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New Jersey Monthly Magazine
Restaurant Review
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Casona

Reviewed by Maureen Fitzgerald   
Posted December 26, 2007

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Three years ago, it looked like what it was: a weathered colonial-revival house, most recently used as a doctor’s office, on a lonely corner four blocks past the heart of Collingswood’s restaurant row.

But more than $500,000 in renovations later, Casona (meaning “big house” in Spanish) has in effect extended restaurant row. The place pulses with Latin beats and overflows with patrons feasting on Cuban and South American specialties, some updated with intriguing twists.

Ceiling fans over the wraparound porch sustain the tropical mood even in winter, when the area is enclosed and heated. Inside, the walls are burnished in the bold, warm hues of plantains, mangoes, and red berries. Black-and-white photos of old Cuba hang on the walls.

Lawrence Grillo, who formerly ran Tierra Columbiano and Mixto in Philadelphia, shares ownership with Mark and Michele Infantado as well as credit for the masterful renovation. But it is the confident cooking of executive chef Carmelo Petit that will keep people coming back. Raised in Venezuela, Petit counts many of the items on the menu as favorites from his childhood.

Starters set the festive tone: a martini glass of spicy, citrusy shrimp seviche garnished with crispy plantains; deep-fried empanadas stuffed with moist, garlic-tinged chicken and Chihuahua cheese; and an over-the-top but wonderful platter of plantains heaped with shredded pork, ground beef, roasted peppers, olives, and melted Swiss cheese.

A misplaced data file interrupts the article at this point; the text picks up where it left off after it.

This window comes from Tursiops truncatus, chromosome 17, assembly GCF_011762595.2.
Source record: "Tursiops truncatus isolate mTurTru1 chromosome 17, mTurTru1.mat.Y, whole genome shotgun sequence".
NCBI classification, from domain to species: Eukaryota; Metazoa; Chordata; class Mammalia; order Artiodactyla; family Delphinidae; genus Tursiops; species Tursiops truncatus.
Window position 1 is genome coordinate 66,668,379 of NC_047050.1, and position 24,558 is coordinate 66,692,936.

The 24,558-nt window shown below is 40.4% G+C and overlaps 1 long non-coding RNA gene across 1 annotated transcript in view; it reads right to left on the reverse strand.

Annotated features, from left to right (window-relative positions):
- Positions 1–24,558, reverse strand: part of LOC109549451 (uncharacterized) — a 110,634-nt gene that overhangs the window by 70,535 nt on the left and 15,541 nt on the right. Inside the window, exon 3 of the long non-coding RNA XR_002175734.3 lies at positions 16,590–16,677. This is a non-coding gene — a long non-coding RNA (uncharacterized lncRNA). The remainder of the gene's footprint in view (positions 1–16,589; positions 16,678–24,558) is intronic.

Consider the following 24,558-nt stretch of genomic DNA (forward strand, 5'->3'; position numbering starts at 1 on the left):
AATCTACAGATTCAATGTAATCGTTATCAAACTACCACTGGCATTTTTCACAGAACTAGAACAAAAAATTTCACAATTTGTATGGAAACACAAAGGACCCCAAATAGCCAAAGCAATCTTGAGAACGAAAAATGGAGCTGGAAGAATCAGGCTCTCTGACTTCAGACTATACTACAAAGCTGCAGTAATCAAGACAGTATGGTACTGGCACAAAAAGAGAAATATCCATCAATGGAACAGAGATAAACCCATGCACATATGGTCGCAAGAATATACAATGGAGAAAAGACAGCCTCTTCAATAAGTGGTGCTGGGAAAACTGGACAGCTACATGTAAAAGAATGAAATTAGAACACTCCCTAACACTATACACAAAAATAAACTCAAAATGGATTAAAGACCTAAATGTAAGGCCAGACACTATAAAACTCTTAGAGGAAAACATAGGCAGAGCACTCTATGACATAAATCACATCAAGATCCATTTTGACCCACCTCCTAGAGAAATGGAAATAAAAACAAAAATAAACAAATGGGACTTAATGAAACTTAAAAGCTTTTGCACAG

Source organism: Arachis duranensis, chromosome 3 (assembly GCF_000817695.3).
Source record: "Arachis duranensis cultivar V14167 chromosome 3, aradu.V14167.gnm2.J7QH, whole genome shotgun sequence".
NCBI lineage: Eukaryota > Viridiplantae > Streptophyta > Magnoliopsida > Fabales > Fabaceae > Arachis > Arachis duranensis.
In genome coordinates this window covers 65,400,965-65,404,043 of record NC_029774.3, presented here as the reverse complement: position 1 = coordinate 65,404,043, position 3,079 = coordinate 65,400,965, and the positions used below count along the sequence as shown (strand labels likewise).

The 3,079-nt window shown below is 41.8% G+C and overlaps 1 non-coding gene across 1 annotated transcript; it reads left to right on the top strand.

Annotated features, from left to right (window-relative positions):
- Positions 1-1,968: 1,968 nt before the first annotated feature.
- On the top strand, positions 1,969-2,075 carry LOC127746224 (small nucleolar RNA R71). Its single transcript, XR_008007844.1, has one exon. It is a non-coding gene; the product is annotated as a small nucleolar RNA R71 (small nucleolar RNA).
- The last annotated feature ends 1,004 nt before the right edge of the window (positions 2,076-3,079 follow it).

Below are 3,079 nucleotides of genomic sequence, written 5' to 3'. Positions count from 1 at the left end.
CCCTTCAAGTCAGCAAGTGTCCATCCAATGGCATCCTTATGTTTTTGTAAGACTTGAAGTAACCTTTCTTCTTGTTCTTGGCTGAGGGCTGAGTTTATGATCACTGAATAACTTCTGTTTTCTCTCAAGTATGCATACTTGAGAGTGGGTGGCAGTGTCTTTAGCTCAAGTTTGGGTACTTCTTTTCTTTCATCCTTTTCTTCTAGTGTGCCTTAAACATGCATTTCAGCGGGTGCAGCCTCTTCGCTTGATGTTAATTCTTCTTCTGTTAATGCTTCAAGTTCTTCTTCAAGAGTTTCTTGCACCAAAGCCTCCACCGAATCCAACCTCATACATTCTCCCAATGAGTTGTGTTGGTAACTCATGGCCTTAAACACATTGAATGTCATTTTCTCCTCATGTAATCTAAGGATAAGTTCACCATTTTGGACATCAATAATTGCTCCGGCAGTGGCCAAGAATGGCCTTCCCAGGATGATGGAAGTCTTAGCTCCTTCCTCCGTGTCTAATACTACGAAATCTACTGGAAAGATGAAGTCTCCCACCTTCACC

The ropa vieja, a main course, was tender and flavorful in its traditional setting of garlic, onions, and spicy tomato sauce. Excellent pulled pork was updated with a tangy citrus marinade. Churrasco was another winner—skirt steak marinated in rosemary and olive oil, grilled to perfection and served with crispy yucca fries and a wild mushroom sauce.

The kitchen is still working out kinks: The paella was disappointing. Though it was made with deliciously aromatic saffron rice flavored with lobster stock, the chicken breast, chorizo, scallops, shrimp, and lobster were overcooked and dry.

Service did not always live up to the cooking. We often waited too long between courses, and one of our empty appetizer dishes remained on the table well after dessert. Speaking of which, don’t waste your time with the banal carrot or chocolate cakes, or even the Key lime pie or the flan. The tres leches cake—similar to an Italian rum cake, but soaked in three different milks—is the only dessert that matters, and Petit’s rendition is lovely, sublime, and creamy.

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